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  • The Killing of a Sacred Deer

    The Killing of a Sacred Deer

    The sins of a father poison an entire family in Lanthimos’s twisted moral tale. What unspeakable secret binds a successful heart surgeon and suburban dad (Colin Farrell) to an oddly unsettling 16-year-old boy (Barry Keoghan) with a taste for spaghetti and eye-for-an-eye vengeance? By the time all is revealed, a supernatural curse, some Haneke-style domestic horror, and a wrenching, parent’s-worst-nightmare decision will leave a picture-perfect family broken, bloodied, and barely alive. Blending operatic surrealism with pitch-black comedy, Lanthimos crafts an icily stylized psychological thriller that hits with the force of a Greek tragedy.

    Playing on February 3 & 5 during our Lanthimos retrospective.

  • The Lobster

    The Lobster

    There is a decidedly Kafka-esque edge to The Lobster, Yorgos Lanthimos’s dystopian meditation on romance and estrangement in the modern world. Narrated in voiceover with the clinical detachment typical of Lanthimos’s cinema, this disquieting parable draws striking parallels with the Czech master’s seminal The Trial. The Greek filmmaker borrows from his literary predecessor the harrowing atmosphere of life under oppressive rule, and revives the premise of a distraught hero’s ruthless persecution by the powers that be. - Yonca Talu, Film Comment

    Playing on February 2 & 3 during our Lanthimos retrospective.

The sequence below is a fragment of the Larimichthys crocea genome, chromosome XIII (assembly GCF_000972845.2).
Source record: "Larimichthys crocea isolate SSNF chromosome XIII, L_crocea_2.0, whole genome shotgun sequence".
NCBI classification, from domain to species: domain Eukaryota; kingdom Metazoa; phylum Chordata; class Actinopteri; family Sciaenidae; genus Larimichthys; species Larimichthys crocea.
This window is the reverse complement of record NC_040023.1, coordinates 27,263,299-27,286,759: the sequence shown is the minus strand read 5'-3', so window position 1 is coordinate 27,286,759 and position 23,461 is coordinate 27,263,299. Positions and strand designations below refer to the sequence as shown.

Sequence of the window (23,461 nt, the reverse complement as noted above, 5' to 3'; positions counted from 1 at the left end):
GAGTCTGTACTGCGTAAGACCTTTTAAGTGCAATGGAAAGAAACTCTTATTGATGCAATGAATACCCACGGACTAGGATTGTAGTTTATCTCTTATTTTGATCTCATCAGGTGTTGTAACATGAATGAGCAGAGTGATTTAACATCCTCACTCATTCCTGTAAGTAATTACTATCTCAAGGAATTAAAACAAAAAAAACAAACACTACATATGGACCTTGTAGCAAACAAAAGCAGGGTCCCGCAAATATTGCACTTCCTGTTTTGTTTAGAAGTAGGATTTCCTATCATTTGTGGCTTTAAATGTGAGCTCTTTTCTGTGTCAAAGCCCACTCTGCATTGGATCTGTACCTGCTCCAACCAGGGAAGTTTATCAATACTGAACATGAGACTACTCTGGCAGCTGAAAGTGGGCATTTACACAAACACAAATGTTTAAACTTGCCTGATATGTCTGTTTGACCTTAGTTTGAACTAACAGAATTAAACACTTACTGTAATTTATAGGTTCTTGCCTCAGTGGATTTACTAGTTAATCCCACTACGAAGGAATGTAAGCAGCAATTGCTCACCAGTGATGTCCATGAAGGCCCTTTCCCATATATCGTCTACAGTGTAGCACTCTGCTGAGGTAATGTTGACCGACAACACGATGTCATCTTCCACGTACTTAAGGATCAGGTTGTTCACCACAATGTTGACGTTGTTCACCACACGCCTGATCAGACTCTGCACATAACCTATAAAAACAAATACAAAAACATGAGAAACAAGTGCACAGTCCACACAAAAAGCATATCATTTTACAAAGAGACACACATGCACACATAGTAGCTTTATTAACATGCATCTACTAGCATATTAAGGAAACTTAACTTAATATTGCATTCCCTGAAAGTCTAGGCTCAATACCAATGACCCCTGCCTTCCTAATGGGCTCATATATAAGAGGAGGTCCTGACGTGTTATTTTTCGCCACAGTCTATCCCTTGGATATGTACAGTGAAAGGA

Popular reviews

  • Dogtooth


    Perhaps the most outré film ever nominated for a Best Foreign Language Oscar, Lanthimos’s audacious international breakthrough is a brilliantly demented parable of power and control. Behind the hedges of their secluded suburban home, a mother and father go to elaborate lengths to keep their son and two daughters ignorant of the outside world—even as the now-adult children grow dangerously curious about sex, a pair of verboten VHS tapes, and what lies beyond the garden wall. It all culminates in…

  • The Other Side of the Wind

    The Other Side of the Wind

    Cinema lovers around the world have been waiting to see this legendary movie for more than 40 years. Orson Welles started shooting in 1970 with a precarious funding scheme, an ever-mutating script, and the lead role of Jake Hannaford, an old-guard macho Hollywood director at the end of his tether, yet to be cast. When he died fifteen years later, the film was not only unfinished but in legal limbo. Almost 50 years after Welles started shooting, Other Wind (as…